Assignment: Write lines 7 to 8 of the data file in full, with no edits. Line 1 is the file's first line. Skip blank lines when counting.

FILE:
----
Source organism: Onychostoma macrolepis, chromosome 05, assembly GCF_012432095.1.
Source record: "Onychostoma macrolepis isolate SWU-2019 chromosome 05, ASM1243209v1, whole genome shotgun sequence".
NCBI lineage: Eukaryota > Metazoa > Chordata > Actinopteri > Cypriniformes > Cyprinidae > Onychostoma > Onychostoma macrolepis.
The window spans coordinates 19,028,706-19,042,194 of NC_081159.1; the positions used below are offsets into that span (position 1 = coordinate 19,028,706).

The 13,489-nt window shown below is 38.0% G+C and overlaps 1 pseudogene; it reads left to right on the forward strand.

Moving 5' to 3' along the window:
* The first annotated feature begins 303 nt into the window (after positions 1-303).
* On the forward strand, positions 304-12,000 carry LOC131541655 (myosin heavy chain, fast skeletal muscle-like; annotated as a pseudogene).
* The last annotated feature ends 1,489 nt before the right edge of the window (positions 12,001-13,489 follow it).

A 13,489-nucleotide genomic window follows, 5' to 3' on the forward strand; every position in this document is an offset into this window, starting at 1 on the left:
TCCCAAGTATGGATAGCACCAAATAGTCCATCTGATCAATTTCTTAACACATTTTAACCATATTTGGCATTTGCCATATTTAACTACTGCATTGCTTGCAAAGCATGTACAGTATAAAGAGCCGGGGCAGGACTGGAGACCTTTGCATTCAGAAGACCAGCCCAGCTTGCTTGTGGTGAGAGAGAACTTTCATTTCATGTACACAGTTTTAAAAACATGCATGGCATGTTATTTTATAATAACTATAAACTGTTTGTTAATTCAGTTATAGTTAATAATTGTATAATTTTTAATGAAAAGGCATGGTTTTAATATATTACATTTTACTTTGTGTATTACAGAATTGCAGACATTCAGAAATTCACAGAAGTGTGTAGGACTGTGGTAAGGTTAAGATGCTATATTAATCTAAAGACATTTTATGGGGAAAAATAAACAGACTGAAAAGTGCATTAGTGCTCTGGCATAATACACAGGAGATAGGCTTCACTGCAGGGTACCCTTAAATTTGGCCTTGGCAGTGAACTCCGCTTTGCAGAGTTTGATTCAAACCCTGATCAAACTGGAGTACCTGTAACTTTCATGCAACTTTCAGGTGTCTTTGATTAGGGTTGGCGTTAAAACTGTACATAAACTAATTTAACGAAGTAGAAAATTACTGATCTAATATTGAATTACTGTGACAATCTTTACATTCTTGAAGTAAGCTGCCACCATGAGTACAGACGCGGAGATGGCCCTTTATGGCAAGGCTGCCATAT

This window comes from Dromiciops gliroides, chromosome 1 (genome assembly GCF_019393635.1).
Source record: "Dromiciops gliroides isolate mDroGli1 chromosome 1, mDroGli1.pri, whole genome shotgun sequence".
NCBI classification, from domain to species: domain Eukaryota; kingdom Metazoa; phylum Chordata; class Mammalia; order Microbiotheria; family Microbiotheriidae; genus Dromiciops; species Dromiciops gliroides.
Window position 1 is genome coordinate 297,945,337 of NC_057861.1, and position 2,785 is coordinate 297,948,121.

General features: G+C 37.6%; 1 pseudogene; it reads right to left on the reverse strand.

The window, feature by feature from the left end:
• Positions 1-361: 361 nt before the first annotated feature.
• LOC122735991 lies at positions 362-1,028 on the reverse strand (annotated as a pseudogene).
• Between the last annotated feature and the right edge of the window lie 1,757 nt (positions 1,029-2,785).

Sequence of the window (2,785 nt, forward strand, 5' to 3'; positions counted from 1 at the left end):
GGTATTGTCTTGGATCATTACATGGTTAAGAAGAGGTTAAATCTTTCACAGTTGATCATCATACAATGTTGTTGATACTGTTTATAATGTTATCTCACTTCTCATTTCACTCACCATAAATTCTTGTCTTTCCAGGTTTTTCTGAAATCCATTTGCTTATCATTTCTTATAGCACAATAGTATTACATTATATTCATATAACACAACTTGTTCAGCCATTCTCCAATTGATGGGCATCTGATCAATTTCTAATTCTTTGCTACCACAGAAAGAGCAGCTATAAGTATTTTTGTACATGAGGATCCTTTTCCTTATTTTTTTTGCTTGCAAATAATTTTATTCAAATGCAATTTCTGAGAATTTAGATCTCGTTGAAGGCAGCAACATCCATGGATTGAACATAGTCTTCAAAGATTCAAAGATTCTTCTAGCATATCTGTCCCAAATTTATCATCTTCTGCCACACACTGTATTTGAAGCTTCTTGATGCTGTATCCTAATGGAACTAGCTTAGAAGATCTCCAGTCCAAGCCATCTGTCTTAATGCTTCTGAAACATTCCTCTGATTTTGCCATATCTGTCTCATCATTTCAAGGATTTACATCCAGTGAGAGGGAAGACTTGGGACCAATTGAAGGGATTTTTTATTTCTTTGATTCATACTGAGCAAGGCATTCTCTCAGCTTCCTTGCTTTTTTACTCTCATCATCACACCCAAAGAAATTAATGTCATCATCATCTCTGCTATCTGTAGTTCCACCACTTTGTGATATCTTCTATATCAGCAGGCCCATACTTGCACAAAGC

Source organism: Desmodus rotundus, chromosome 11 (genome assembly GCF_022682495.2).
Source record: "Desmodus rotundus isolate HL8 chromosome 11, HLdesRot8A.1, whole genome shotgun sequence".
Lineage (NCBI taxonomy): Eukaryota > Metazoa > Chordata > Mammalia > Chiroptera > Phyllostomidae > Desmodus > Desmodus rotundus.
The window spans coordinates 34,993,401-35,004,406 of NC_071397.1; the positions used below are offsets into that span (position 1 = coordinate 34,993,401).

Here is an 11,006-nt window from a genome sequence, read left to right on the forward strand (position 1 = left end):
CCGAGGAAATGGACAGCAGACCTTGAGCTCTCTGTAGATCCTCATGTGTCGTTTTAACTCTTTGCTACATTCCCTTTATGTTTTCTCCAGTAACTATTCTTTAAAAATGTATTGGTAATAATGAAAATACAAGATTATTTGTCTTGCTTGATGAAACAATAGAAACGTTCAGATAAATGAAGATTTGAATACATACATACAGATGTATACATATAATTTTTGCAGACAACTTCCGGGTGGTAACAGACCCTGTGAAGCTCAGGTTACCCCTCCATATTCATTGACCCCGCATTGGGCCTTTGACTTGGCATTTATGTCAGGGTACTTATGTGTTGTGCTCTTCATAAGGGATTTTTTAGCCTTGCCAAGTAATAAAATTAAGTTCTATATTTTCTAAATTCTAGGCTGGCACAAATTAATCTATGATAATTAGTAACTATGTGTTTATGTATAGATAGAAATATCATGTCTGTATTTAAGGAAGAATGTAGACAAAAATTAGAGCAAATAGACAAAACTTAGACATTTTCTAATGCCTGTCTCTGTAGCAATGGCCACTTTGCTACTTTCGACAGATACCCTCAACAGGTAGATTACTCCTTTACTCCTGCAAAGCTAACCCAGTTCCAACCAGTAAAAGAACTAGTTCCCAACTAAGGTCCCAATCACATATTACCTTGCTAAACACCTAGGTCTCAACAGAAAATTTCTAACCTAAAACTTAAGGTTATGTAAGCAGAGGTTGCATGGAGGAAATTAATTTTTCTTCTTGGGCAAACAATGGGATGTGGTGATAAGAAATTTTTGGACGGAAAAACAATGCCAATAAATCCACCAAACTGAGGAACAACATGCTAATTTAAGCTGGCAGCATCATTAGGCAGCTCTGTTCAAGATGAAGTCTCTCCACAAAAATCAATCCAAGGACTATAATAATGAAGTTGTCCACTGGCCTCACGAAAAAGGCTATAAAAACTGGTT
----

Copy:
* The first annotated feature begins 303 nt into the window (after positions 1-303).
* On the forward strand, positions 304-12,000 carry LOC131541655 (myosin heavy chain, fast skeletal muscle-like; annotated as a pseudogene).